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In the last issue, key ideas of measurement were introduced. In this issue, the notion of accuracy is explored in more detail.

The river measuring game illustrated the importance of the practical context in deciding the measurement that was actually to be made. If we modify the problem, some other ideas become apparent. Instead of measuring the river so that we can 'build' a bridge across it, let's measure it in order to determine the size of the widest boat that could navigate the river without getting stuck!

For the bridge activity, answers within one or two Roamer units (body length of Roamer) were accurate enough. For the boat problem a more precise answer is required. This provides an indication that the nature of the measuring device has a significant impact on the measurement itself.

The development of the metre as a unit of measurement reveals some interesting points. In 1791, the first definition of the metre was as one ten millionth of the length of the quadrant of the earth's meridian through Paris. As the accuracy of measurement improved, it became apparent that what everyone was calling a metre no longer met the definition, so the definition was changed. In 1927, the standard metre was defined as the distance between two marks on a bar of platinum-iridium supported on two knife edges a set distance apart and kept in a sealed box at a specific temperature. From this, all other metres were measured.

Today the metre is defined as the distance travelled by light in a vacuum during a time interval of 1/299,792,458 seconds. It is highly unlikely that the marks on your tape measure match that definition with any great precision!

We can see from this that the environment in which we are measuring is also important: the temperature was significant when the bar was used as the measure and free space is important to the definition that uses the speed of light. Scientists are familiar with the concept of errors in measurement. They constantly endeavour to reduce errors to a minimum and sometimes need to adjust their measurements to account for the effects of known differences in environment.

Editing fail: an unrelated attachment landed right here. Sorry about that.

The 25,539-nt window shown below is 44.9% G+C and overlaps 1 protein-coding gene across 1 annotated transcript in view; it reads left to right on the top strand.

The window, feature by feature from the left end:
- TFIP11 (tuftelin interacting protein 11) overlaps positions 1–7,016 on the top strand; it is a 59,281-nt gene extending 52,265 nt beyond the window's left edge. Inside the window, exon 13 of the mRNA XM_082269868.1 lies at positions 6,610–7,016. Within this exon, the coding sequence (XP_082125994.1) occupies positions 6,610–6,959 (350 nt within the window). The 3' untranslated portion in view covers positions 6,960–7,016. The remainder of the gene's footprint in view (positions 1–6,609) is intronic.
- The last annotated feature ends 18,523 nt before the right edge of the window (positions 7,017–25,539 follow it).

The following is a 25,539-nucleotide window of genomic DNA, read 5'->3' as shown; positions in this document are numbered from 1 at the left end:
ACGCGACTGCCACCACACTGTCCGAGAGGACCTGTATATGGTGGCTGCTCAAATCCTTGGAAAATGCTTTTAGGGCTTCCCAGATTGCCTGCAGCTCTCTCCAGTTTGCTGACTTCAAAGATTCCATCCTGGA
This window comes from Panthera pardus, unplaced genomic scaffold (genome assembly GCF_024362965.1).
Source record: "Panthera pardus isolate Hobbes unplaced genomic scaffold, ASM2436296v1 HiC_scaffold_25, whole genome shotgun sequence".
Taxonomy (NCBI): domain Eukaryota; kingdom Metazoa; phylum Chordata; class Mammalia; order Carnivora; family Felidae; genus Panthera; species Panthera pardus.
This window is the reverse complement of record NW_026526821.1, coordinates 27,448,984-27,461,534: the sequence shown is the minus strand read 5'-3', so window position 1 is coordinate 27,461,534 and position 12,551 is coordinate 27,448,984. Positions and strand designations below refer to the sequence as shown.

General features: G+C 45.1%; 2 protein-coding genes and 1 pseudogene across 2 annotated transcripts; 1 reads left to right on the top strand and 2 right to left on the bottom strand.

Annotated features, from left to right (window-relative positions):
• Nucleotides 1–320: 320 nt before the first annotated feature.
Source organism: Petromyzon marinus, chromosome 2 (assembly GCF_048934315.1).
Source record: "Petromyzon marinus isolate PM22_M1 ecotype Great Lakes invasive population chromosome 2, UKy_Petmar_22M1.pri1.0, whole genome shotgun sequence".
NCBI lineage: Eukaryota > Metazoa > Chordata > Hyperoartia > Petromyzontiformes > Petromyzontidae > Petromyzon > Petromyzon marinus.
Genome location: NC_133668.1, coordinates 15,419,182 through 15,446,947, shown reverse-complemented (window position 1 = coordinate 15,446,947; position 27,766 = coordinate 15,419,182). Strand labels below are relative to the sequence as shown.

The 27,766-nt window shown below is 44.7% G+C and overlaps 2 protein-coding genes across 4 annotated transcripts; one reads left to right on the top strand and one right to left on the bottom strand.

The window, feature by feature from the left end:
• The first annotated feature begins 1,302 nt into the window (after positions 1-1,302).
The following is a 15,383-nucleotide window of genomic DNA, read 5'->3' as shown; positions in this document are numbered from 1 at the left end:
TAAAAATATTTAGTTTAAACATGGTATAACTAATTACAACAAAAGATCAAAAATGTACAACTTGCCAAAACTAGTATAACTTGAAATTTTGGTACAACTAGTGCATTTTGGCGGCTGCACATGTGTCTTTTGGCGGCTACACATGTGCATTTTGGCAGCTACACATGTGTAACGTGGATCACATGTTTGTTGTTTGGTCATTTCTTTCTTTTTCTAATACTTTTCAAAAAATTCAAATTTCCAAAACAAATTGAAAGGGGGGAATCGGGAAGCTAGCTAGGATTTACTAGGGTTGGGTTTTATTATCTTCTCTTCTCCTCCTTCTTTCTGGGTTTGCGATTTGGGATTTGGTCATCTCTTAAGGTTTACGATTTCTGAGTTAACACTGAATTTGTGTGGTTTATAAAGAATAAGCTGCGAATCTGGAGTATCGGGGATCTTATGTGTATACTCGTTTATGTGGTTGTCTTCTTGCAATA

These aspects of measurement can provide pupils with some interesting science projects for both Roamer and Turtle.

  • Explore the way Turtle or Roamer can operate as a measuring device.
  • Try measuring with the Roamer/Turtle moving on different surfaces: carpets, wood floors, hard flat desk tops, etc.
  • Is there a difference in measurement made by the Roamer/Turtle going in a forward or a backward direction?
  • Is there a difference in the measurements made by Roamer/Turtle moving up a slope or down a slope?
  • Is there a difference in the distance measured when the Roamer/Turtle uses one movement or several movements?

Can the pupils find reasons for the differences? Can they suggest ways of allowing for errors?

  © 2004. Amethyst Consultancy Ltd.